My visit to America’s Credit Union Museum.

Last week I was on vacation in Boston with my wife, Amy, and son, Ivan. It was a very nice trip – we visited the aquarium, zoo and children’s museum. I had a coffee with my friend Ron Shevlin. We saw lots of friends and family, including my cousin Tiven Weinstock, a sometimes commenter on my blog.

On Thursday, we drove up to Manchester, New Hampshire to meet my friend Morriss Partee at America’s Credit Union Museum.

Yes, I know, how incredibly credit union geeky of me (I know, I know…). But I’m glad I went, it was well worth my time.

First of all, it was incredibly kind of them to open the museum for the two of us (my wife and son went to the nearby Manchester Science Museum, and who could blame them really). We had a great guided tour by a volunteer named Gloria.

She explained that the museum is in the house where the first credit union in America was founded. It was founded thanks to three people who saw a need for the local mill-workers to save their money safely and get access to affordable credit: Monsignor Pierre Hevey of the nearby St. Marie’s Church recognized the need among his parishioners; local attorney Joseph Boivin was the first president of the credit union and allowed the CU to operate from his home (his home is where the museum is today); and Alphonse Desjardins, who led the creation of Canada’s first credit unions (Caisses Populaires Desjardins) in Quebec, advised on the project.

There is something touching about the museum – it’s history and simple, honest roots. It is emblematic of local community members coming together to pool their resources for the common good. And it is that common good which is so easily lost as communities grow, and local organizations gain a vested interest in their own growth and existence, sometimes totally divorced from the initial community needs that spawned the organization in the first place.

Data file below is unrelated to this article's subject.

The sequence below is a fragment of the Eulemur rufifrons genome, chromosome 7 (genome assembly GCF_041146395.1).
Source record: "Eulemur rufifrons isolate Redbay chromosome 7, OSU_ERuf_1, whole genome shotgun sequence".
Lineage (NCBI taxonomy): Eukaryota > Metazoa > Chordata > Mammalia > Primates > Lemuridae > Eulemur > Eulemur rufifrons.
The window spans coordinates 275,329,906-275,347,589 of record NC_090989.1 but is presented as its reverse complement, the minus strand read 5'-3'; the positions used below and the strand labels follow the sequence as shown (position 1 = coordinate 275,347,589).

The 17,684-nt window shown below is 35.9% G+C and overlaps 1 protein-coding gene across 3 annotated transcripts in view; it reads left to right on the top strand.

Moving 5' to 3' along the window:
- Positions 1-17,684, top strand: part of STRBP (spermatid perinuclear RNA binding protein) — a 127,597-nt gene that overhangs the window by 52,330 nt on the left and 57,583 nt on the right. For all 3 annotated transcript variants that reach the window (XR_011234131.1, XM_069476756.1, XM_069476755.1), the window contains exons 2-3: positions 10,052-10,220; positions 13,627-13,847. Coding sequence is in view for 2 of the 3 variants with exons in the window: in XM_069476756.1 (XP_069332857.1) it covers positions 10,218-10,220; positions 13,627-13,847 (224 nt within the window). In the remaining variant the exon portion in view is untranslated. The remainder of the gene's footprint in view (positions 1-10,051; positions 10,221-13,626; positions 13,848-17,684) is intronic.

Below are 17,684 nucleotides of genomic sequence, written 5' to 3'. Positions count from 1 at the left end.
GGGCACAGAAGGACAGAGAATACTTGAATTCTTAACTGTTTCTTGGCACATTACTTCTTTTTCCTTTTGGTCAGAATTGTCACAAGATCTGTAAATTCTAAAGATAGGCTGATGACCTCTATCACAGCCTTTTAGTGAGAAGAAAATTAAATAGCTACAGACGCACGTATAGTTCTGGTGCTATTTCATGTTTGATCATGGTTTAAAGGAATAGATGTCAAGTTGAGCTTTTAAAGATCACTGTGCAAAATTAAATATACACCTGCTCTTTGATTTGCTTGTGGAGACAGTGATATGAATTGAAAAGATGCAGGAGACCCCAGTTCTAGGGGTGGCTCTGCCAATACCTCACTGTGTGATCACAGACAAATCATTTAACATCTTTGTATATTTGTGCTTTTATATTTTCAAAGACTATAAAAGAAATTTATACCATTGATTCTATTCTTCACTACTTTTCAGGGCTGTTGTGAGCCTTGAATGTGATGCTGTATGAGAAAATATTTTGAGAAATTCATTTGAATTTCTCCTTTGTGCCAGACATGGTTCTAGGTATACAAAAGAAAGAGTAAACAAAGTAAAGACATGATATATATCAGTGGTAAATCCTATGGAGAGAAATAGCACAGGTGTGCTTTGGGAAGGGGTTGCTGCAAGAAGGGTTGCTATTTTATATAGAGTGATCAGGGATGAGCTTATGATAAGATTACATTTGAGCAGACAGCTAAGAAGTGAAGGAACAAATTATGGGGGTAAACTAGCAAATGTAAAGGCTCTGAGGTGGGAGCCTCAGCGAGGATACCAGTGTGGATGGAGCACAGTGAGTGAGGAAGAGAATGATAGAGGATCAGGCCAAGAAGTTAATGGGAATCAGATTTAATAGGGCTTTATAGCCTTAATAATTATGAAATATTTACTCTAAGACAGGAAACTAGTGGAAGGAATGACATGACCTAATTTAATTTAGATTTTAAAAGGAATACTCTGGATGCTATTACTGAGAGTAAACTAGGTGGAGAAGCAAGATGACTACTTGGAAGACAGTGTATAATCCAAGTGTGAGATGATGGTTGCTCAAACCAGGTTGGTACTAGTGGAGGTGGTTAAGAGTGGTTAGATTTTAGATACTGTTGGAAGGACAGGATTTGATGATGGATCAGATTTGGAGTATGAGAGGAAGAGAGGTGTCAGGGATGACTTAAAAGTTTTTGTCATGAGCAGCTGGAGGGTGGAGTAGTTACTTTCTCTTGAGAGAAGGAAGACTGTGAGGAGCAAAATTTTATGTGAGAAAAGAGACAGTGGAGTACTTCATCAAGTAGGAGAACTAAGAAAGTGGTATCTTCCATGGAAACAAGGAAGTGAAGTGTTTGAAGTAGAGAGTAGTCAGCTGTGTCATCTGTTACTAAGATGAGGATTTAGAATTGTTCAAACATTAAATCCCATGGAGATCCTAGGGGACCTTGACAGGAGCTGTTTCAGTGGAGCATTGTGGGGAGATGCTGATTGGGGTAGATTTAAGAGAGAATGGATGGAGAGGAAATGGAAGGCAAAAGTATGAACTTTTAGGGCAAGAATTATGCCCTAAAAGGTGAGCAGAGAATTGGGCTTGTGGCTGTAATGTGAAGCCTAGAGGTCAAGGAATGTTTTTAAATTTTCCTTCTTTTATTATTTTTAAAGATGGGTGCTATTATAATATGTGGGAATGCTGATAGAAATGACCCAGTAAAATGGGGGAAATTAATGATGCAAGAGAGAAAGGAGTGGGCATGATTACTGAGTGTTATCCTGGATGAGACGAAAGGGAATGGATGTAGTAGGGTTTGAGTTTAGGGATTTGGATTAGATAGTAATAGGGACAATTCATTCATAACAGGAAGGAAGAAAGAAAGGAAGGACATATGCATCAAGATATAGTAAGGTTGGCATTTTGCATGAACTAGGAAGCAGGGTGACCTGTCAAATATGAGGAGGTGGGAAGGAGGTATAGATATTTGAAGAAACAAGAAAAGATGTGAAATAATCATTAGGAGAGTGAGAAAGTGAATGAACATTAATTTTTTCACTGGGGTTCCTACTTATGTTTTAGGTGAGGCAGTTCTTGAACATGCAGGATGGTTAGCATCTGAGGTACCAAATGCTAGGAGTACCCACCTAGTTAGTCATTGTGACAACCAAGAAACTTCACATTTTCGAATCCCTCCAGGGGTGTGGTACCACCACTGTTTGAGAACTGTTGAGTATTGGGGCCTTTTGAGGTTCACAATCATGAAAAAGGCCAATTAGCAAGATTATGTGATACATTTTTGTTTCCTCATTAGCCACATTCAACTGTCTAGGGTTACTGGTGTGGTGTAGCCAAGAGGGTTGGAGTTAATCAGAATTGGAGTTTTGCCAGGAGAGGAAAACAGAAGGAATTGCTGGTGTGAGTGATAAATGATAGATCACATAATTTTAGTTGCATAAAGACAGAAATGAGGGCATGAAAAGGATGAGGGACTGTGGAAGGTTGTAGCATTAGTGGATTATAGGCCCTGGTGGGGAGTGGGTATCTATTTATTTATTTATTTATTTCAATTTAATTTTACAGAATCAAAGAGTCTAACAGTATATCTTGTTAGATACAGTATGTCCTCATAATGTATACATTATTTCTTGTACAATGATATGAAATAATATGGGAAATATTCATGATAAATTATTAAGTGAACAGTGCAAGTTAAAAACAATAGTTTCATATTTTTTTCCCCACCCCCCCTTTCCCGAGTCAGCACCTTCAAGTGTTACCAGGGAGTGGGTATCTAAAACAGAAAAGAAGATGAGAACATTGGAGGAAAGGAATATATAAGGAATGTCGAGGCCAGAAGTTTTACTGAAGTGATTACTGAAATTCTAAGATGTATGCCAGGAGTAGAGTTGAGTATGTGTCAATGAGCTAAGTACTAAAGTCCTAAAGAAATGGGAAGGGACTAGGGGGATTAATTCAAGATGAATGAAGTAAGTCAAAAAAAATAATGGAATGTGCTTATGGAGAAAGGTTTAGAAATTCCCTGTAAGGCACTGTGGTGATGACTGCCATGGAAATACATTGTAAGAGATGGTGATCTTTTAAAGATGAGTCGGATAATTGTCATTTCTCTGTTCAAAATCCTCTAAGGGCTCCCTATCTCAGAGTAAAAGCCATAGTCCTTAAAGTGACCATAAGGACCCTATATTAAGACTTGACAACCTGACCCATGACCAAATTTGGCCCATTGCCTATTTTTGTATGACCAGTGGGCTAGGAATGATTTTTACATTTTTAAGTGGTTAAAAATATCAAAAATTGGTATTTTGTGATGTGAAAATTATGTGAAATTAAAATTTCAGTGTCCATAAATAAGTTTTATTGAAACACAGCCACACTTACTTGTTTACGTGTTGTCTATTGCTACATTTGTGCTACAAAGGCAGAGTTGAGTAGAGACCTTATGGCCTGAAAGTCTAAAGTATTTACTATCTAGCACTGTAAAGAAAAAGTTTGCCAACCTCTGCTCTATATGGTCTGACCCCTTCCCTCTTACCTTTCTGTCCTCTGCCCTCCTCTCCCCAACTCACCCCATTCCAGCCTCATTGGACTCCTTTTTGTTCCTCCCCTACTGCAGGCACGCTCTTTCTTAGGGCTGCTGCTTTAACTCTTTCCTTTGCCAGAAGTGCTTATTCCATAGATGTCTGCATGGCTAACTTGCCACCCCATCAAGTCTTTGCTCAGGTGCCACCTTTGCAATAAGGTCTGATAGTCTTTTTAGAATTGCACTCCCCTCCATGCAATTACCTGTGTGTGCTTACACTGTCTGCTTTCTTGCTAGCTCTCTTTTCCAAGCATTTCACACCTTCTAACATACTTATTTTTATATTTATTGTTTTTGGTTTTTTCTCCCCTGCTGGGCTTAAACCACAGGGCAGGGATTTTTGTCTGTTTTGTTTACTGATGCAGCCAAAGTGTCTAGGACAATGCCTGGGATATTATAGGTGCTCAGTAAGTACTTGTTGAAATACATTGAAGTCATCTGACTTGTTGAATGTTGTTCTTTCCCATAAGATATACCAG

Afterwards, Morriss and I got into a great conversation about the role of CUs today. I am sorry we didn’t get more time to finish our conversation.

In my three and a half years in CU-land, I have been torn between really believing in credit unions as a vital democratic form of financial institution and, well, just not really caring all that much. Clearly today’s financial crisis proves we need ethical and responsible places to conduct our financial business. FIs rooted in long term thinking, and not just out for the quick profit.

Many in the CU movement believe CUs are superior to banks from this point of view. And on a certain level I agree with this. When your profits go to shareholders, you can more easily become corrupted and lose sight of equitable business practices.